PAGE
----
Bobby Seale laughs about comparisons between the Black Panther Party and the Klan, because he understands. Black Panthers weren’t “hiding behind hoods,” Bobby said. Klan members were terrorizing, killing, torturing, always keeping their identities secret. When police came to arrest Black Panther members, they “took the arrest,” choosing to use the courts to defend their right to protest and defend themselves. They never hid. The “right wing wants to have a whipping boy” he said, but behind the chuckle, you can hear the sadness. Because Bobby hears what the New Black Panthers believe, what they want, and he sees people compare his organization to a hate group. “They [The New Black Panthers] propagate so much racist rhetoric; they’re nothing like the original Black Panthers.” The New Black Panthers have more in common with the Klan than they do with the original BPP.
My son’s question was one he has asked many times over the past ten years: Why do people hate others based on their skin color? Bobby began his answer by telling me racism is based on “lies and distortion about another ethnic or religious group; also lies about gender.” He segued into his studies of the beginning of eugenics, most notably the creation of the word itself by a British man named Francis Galton, a Brit, and cousin to Charles Darwin. He told of scientists who measured, by the centimeter, the insides of skulls belonging to blacks and other natives, and even white women. The eugenicists then compared those measurements to the skulls of white men, members of “the ruling class,” and determined that the white men were superior to blacks, other natives, and white women.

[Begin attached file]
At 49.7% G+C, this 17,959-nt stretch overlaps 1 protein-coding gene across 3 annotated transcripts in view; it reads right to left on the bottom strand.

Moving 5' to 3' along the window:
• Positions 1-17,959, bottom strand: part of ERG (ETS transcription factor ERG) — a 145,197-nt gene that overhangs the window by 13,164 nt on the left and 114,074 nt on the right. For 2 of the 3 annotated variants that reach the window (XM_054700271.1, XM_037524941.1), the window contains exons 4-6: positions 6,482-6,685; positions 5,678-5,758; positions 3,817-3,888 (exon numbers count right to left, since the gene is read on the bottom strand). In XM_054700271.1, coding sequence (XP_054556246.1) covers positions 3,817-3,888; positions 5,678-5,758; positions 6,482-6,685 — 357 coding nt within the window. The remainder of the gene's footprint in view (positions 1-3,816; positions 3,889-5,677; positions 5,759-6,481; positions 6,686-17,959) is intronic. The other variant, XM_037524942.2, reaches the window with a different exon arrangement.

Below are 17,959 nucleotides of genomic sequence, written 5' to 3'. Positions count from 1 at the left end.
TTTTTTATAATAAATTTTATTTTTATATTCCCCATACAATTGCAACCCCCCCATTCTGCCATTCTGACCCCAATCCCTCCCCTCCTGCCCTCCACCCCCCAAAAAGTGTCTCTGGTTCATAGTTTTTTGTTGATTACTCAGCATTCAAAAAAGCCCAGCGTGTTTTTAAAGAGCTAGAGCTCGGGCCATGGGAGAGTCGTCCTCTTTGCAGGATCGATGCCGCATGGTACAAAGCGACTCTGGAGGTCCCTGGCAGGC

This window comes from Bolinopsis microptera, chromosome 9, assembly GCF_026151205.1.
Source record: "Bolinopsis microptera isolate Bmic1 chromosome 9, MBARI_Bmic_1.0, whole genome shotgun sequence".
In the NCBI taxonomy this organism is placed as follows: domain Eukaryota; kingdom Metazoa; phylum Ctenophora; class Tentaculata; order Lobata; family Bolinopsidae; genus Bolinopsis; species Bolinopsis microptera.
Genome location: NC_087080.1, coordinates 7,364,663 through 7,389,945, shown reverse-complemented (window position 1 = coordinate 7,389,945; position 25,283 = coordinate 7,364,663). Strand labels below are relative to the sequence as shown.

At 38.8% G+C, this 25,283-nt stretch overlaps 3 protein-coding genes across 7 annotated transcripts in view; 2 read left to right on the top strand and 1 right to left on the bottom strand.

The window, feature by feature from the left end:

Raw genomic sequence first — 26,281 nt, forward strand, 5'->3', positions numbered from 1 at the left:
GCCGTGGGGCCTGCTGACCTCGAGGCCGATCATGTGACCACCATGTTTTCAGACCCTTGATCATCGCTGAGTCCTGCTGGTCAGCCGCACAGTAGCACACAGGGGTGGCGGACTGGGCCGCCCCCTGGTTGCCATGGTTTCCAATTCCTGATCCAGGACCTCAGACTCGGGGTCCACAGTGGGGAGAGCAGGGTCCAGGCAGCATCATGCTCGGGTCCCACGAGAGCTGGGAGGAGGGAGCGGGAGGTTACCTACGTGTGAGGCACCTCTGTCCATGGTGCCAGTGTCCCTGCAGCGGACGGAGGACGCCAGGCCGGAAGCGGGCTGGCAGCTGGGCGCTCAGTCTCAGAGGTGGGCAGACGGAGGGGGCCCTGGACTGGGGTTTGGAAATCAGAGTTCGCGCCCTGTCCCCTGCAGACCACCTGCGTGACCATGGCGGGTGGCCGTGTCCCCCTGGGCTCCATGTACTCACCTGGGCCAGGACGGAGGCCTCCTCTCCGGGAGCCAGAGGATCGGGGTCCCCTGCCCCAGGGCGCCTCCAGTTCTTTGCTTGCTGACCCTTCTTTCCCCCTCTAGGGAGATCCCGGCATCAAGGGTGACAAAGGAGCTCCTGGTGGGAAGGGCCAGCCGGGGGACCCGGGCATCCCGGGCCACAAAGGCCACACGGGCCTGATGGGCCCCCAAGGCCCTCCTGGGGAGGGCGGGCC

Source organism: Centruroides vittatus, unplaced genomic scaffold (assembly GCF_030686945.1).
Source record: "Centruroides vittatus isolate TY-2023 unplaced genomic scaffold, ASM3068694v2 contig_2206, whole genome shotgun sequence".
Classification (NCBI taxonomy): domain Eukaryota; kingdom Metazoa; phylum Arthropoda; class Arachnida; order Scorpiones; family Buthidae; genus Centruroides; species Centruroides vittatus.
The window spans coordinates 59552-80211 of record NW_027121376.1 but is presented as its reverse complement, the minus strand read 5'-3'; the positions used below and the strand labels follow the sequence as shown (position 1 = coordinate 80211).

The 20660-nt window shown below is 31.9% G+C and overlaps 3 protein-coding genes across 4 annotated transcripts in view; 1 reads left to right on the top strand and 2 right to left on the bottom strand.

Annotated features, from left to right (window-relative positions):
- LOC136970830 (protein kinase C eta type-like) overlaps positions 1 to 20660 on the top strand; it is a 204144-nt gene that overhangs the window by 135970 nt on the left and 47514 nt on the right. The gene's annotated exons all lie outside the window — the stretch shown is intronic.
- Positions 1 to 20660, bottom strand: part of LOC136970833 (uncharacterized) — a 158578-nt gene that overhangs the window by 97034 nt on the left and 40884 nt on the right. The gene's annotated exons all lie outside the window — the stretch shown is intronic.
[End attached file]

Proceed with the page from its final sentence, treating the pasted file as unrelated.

Anthropology proves eugenicists were racist, Bobby said, and pointed to “Myth of the Negro Past” by Melville Herskovits as proof. From PBS: